Health Inequities Experienced By Aboriginal And Torres Strait Islander People In Australia

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Reaching Our Potential – Health Inequities
PDHPE Class 3
Tahnee Hodson - Term 3, 2015

1. Describe the health inequities experienced by Aboriginal and Torres Strait Islander people in Australia.
Health inequities describe the differences in health status or in the distribution of health resources between different population groups, ascending from the social conditions in which people are born, grow, live, work and age.
In Australia, Aboriginal and Torres Strait Islanders experience far more ill health than other Australians. The major inequities experienced among these people include: *
• Younger mortality. As an example, Indigenous children aged 0–4 died at more than twice the rate of non-Indigenous children in 2012. Indigenous child death rates fell by 30% from 2001 to 2012 compared with 22% for non-Indigenous children. The largest gap in death rates between Indigenous and non-Indigenous Australians was in circulatory disease deaths (22% of the gap) followed by endocrine, metabolic and nutritional disorders (particularly diabetes) (14% of the gap). (1)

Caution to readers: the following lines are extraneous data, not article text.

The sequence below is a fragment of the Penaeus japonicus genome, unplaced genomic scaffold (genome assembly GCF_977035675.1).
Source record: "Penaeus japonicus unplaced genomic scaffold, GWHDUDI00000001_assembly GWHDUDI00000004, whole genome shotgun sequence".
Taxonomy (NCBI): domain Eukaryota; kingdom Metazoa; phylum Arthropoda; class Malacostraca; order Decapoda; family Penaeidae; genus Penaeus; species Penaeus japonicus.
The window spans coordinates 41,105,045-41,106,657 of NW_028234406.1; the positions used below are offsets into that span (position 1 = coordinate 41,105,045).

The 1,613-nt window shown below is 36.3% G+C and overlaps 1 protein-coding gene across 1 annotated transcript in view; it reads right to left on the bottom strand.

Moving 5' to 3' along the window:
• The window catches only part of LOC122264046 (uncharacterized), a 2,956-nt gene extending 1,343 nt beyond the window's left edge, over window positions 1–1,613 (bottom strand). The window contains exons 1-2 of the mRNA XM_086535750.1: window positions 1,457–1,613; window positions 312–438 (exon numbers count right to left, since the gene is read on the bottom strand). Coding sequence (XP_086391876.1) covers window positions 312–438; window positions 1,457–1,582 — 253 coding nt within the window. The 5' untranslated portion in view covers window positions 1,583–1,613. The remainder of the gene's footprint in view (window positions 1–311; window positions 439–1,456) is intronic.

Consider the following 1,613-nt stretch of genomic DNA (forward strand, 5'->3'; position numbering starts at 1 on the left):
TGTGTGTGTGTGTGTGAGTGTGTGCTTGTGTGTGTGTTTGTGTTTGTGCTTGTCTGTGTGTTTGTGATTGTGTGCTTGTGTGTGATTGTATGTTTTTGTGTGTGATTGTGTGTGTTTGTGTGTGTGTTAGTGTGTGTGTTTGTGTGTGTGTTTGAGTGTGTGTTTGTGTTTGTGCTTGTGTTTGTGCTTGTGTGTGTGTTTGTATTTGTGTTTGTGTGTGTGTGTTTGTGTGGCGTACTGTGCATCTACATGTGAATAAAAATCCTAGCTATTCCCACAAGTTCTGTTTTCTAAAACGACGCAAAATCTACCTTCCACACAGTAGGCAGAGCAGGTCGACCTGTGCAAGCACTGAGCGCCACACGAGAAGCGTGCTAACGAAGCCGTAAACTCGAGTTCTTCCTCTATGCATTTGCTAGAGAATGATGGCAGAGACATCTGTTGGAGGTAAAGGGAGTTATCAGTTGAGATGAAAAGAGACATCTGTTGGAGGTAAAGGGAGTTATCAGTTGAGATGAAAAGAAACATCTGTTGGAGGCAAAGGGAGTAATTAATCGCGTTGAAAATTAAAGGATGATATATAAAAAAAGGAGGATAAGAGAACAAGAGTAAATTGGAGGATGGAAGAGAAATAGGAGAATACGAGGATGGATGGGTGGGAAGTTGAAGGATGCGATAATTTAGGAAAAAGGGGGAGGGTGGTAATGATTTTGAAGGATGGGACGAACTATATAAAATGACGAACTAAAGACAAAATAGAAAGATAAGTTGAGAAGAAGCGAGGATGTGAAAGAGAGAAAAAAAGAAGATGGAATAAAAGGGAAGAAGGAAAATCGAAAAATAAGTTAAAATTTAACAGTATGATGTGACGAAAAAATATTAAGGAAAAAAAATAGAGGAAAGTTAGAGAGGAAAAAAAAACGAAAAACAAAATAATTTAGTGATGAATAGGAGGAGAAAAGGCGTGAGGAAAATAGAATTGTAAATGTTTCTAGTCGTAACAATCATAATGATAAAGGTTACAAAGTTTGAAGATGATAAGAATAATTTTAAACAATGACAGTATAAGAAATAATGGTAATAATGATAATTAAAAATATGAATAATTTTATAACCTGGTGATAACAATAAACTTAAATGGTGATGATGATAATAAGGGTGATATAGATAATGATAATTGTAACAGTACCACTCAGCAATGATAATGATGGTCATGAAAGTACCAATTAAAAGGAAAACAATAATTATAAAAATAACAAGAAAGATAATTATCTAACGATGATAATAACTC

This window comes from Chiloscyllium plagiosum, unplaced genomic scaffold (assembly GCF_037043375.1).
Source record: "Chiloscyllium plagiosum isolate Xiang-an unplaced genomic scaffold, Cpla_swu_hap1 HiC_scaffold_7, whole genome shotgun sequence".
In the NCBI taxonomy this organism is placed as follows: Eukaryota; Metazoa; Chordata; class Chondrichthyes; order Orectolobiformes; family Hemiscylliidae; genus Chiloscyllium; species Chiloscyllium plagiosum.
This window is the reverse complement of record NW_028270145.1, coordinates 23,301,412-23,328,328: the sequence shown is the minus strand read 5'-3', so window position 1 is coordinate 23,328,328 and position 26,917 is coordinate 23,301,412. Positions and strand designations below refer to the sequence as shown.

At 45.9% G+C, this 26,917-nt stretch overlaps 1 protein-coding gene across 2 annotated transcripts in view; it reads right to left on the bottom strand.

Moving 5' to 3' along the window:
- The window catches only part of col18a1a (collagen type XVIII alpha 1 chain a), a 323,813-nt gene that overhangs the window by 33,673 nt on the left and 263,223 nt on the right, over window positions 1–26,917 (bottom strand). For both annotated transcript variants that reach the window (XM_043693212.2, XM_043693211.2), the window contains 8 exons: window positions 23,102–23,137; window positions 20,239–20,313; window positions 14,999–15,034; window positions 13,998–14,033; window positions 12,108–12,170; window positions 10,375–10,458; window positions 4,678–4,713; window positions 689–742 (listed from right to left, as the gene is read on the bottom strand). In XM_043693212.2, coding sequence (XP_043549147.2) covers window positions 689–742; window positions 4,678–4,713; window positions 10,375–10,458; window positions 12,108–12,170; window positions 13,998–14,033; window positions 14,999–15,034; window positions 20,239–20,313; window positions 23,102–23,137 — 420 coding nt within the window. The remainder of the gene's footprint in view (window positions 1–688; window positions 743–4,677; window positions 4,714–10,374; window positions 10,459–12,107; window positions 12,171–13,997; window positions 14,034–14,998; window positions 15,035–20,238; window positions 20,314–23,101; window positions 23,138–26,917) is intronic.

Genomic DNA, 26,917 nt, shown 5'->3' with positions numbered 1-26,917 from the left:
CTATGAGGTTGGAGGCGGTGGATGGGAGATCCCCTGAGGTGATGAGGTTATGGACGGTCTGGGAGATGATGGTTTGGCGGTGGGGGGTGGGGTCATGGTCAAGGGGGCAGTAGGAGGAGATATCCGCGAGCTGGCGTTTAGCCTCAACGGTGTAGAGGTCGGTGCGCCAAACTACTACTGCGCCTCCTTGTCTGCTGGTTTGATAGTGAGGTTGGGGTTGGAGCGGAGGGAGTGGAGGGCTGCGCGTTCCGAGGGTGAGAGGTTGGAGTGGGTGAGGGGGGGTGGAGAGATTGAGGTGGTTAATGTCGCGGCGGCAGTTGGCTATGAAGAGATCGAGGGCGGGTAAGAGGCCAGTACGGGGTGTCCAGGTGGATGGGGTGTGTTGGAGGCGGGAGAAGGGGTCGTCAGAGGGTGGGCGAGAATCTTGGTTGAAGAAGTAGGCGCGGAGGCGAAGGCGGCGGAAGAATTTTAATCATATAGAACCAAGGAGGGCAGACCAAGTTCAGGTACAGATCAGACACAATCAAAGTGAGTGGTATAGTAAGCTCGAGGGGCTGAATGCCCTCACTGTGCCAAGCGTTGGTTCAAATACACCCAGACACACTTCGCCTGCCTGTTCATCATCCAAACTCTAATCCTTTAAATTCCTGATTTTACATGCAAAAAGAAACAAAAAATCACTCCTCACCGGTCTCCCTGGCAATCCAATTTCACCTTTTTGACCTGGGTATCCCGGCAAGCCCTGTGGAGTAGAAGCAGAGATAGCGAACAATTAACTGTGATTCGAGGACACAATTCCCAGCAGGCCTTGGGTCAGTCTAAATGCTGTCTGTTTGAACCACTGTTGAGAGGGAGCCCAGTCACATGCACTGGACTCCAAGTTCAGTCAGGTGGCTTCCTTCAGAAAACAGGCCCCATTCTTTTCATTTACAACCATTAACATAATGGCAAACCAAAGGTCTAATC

• Have a reduced quality of life. In 2003-04, Aboriginal and Torres Strait Islanders were twice as likely to suffer from mental and behavioural disorders as other Australians. Hospitalisation rates for assault or intentional self-harm may also be indicative of mental illness and distress. In 2003-04 Aboriginal and Torres Strait Islander males were 7 times more likely, and females 31 times as likely as for

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